CHINGWIZI transit camp must be decongested as a matter of urgency to avoid an outbreak of diseases, Health and Child Care minister David Parirenyatwa has said.
Parirenyatwa told journalists after visiting the camp that is holding thousands of families that the environment was not conducive for human habitation.
“It (Chingwizi camp) must be decongested as a matter of urgency,” Parirenyatwa said.
“The conditions are not conducive. There is a lot of water and food being supplied, but you do not want people to stay under such conditions for long.”
He added: “There are about 1 800 families; it is about 18 000 to 20 000 people staying in one camp and they are not working, not ploughing, they are just sitting, it is unhealthy. They should be decongested from a health point of view.”
Parirenyatwa’s warning came as typhoid, diarrhoea, malaria and dysentery have claimed several lives across the country since the beginning of this year. The flood victims do not have enough running water, toilets, food or shelter.
Typhoid has killed three people, diarrhoea 207 while dysentery had claimed 35 lives across the country since January this year. Parirenyatwa said the ministry had been putting measures to ensure the safety of the people to avoid any possible disease outbreak at the camp.
“We have covered malaria, we are going to build a clinic to make them two and we will supplement children’s diet,” he added. “We are also going to introduce an immunisation programme probably mass immunisation where, for example, all children under the age of five will be immunised.”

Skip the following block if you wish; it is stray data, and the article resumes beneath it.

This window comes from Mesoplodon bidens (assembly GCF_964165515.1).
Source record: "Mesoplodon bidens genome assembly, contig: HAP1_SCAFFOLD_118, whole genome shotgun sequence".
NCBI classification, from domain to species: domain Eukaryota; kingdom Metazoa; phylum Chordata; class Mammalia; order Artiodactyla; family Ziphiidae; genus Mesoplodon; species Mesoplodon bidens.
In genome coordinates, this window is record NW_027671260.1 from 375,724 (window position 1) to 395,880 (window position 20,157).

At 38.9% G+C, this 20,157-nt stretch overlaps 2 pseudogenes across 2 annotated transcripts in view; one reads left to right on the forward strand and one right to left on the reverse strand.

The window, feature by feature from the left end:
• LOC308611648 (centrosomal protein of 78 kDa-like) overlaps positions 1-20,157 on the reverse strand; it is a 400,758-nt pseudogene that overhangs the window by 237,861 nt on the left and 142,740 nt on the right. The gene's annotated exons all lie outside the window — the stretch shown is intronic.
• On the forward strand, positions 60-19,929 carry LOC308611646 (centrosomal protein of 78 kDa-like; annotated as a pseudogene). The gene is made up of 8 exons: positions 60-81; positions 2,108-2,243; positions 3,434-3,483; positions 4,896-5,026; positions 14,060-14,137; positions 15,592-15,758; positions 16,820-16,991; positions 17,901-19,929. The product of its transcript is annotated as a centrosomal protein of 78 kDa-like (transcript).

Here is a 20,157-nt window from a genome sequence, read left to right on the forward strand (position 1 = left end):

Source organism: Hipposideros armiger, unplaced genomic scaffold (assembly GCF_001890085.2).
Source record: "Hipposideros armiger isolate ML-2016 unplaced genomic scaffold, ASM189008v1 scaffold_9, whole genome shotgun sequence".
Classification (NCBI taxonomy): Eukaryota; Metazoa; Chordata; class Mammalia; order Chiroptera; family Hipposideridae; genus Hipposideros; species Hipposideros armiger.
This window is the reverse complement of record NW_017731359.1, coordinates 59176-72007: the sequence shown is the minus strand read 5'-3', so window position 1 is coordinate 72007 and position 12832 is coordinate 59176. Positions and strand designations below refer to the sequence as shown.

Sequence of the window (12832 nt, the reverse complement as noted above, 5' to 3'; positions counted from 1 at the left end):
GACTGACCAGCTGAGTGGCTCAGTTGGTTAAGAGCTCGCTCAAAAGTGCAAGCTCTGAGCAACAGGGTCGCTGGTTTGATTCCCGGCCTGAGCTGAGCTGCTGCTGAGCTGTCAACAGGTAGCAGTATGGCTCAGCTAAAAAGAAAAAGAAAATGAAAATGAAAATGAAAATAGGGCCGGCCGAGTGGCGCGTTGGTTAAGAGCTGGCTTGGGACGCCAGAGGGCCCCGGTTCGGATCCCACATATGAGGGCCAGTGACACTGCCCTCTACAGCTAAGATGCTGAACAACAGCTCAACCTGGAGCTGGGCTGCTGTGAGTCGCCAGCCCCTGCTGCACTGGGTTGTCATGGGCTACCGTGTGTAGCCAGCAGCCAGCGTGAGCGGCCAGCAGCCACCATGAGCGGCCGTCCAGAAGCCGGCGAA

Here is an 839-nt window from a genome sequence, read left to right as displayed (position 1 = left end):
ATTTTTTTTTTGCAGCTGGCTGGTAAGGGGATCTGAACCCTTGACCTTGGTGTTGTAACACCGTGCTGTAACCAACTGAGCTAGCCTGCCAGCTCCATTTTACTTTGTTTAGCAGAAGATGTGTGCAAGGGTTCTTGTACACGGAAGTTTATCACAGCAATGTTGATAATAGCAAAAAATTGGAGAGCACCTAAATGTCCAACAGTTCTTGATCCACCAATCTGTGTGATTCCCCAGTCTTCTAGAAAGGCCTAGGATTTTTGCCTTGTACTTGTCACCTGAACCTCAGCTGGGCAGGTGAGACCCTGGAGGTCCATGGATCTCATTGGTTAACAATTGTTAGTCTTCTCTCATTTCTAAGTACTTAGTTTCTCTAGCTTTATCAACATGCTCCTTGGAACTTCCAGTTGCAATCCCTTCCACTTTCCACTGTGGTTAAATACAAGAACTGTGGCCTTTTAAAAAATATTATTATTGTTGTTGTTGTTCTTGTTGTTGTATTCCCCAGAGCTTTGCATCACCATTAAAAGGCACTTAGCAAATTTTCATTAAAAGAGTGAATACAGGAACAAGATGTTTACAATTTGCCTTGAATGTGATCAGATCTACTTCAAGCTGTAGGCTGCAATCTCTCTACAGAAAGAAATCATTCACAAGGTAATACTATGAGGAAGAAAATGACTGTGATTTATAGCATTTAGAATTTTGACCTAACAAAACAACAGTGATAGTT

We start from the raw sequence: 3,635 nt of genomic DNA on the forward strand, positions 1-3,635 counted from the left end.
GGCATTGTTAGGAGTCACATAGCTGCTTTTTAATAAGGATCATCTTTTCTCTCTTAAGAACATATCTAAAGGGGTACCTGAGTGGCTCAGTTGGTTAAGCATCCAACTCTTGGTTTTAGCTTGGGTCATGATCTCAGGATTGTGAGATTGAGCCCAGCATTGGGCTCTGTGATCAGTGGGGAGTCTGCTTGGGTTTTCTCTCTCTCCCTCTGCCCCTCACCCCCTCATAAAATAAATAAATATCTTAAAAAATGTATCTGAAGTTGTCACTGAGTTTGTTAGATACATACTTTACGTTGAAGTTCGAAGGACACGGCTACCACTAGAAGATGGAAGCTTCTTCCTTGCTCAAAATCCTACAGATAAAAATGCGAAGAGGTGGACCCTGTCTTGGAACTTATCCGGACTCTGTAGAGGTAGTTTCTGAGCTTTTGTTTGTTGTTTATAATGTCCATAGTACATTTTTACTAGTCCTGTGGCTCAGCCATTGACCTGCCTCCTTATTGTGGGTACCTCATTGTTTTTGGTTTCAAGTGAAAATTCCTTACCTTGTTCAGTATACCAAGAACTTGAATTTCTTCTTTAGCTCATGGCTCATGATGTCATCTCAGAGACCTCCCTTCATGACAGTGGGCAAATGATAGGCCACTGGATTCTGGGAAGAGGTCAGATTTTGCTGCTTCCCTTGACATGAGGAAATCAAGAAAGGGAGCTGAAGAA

Parirenyatwa said there were various pledges from people who said they would assist with the building of toilets and provision of sanitary products.
“We looked at sanitation, and we have people who are going to assist us,” Parirenyatwa said.
The Health minister said the National Aids Council would build an additional toilet and an incinerator, “but we do not want to give the idea of permanence such that people will think that they are there to stay, but because it is a human settlement, no matter how temporary, we look at it from a health perspective”.
He said the Health ministry was on top of the situation.
The flood victims were resisting relocation to one-hectare pieces of land near the holding camp demanding compensation first before they could move to the new site.